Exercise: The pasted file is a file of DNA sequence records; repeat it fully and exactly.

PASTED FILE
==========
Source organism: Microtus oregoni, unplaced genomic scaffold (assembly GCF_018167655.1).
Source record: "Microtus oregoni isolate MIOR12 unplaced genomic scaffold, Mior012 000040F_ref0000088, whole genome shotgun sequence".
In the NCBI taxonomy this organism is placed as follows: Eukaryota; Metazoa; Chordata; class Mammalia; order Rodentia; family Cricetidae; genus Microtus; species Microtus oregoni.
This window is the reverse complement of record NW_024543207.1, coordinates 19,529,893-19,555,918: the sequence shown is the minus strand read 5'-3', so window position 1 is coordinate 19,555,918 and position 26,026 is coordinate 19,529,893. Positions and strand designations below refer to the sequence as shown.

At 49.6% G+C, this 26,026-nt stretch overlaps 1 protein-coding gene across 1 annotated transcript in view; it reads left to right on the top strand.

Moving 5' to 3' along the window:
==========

Source organism: Microtus oregoni, unplaced genomic scaffold (assembly GCF_018167655.1).
Source record: "Microtus oregoni isolate MIOR12 unplaced genomic scaffold, Mior012 000040F_ref0000088, whole genome shotgun sequence".
In the NCBI taxonomy this organism is placed as follows: Eukaryota; Metazoa; Chordata; class Mammalia; order Rodentia; family Cricetidae; genus Microtus; species Microtus oregoni.
This window is the reverse complement of record NW_024543207.1, coordinates 19,529,893-19,555,918: the sequence shown is the minus strand read 5'-3', so window position 1 is coordinate 19,555,918 and position 26,026 is coordinate 19,529,893. Positions and strand designations below refer to the sequence as shown.

At 49.6% G+C, this 26,026-nt stretch overlaps 1 protein-coding gene across 1 annotated transcript in view; it reads left to right on the top strand.

Moving 5' to 3' along the window: